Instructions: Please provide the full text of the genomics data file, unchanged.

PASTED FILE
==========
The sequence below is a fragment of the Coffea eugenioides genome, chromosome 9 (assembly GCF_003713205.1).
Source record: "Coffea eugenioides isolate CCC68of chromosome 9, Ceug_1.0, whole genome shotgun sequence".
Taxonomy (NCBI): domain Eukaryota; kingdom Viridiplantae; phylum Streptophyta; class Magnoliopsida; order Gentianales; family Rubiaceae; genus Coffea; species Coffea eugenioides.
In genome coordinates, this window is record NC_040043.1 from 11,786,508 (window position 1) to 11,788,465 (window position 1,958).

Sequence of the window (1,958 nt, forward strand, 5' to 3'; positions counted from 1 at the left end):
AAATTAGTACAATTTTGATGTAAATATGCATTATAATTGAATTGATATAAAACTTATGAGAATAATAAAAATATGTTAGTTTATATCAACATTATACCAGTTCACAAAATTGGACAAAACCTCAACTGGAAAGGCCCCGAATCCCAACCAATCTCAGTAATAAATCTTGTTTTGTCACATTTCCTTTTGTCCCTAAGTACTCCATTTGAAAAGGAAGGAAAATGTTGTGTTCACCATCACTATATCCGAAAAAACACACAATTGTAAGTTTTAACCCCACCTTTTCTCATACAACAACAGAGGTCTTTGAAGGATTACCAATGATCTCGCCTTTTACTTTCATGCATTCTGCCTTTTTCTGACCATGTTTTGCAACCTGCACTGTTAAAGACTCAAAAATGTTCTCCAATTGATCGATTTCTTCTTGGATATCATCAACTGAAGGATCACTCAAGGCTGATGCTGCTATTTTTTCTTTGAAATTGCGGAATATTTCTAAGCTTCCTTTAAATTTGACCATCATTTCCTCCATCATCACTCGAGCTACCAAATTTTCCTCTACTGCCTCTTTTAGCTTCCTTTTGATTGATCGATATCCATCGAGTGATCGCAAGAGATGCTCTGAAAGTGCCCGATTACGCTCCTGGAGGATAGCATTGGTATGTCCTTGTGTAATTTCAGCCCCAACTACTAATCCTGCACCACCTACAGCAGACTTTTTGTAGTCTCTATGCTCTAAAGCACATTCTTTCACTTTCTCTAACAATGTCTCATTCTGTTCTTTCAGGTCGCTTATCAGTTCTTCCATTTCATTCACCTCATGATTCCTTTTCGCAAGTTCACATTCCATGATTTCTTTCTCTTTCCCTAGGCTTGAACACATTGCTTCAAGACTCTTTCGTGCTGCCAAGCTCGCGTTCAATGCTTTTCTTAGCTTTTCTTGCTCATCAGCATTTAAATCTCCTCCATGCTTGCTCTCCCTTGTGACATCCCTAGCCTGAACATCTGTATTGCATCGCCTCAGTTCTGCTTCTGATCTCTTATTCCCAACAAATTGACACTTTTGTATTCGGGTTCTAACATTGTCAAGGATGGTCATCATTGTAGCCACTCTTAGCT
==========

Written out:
The sequence below is a fragment of the Coffea eugenioides genome, chromosome 9 (assembly GCF_003713205.1).
Source record: "Coffea eugenioides isolate CCC68of chromosome 9, Ceug_1.0, whole genome shotgun sequence".
Taxonomy (NCBI): domain Eukaryota; kingdom Viridiplantae; phylum Streptophyta; class Magnoliopsida; order Gentianales; family Rubiaceae; genus Coffea; species Coffea eugenioides.
In genome coordinates, this window is record NC_040043.1 from 11,786,508 (window position 1) to 11,788,465 (window position 1,958).

Sequence of the window (1,958 nt, forward strand, 5' to 3'; positions counted from 1 at the left end):
AAATTAGTACAATTTTGATGTAAATATGCATTATAATTGAATTGATATAAAACTTATGAGAATAATAAAAATATGTTAGTTTATATCAACATTATACCAGTTCACAAAATTGGACAAAACCTCAACTGGAAAGGCCCCGAATCCCAACCAATCTCAGTAATAAATCTTGTTTTGTCACATTTCCTTTTGTCCCTAAGTACTCCATTTGAAAAGGAAGGAAAATGTTGTGTTCACCATCACTATATCCGAAAAAACACACAATTGTAAGTTTTAACCCCACCTTTTCTCATACAACAACAGAGGTCTTTGAAGGATTACCAATGATCTCGCCTTTTACTTTCATGCATTCTGCCTTTTTCTGACCATGTTTTGCAACCTGCACTGTTAAAGACTCAAAAATGTTCTCCAATTGATCGATTTCTTCTTGGATATCATCAACTGAAGGATCACTCAAGGCTGATGCTGCTATTTTTTCTTTGAAATTGCGGAATATTTCTAAGCTTCCTTTAAATTTGACCATCATTTCCTCCATCATCACTCGAGCTACCAAATTTTCCTCTACTGCCTCTTTTAGCTTCCTTTTGATTGATCGATATCCATCGAGTGATCGCAAGAGATGCTCTGAAAGTGCCCGATTACGCTCCTGGAGGATAGCATTGGTATGTCCTTGTGTAATTTCAGCCCCAACTACTAATCCTGCACCACCTACAGCAGACTTTTTGTAGTCTCTATGCTCTAAAGCACATTCTTTCACTTTCTCTAACAATGTCTCATTCTGTTCTTTCAGGTCGCTTATCAGTTCTTCCATTTCATTCACCTCATGATTCCTTTTCGCAAGTTCACATTCCATGATTTCTTTCTCTTTCCCTAGGCTTGAACACATTGCTTCAAGACTCTTTCGTGCTGCCAAGCTCGCGTTCAATGCTTTTCTTAGCTTTTCTTGCTCATCAGCATTTAAATCTCCTCCATGCTTGCTCTCCCTTGTGACATCCCTAGCCTGAACATCTGTATTGCATCGCCTCAGTTCTGCTTCTGATCTCTTATTCCCAACAAATTGACACTTTTGTATTCGGGTTCTAACATTGTCAAGGATGGTCATCATTGTAGCCACTCTTAGCT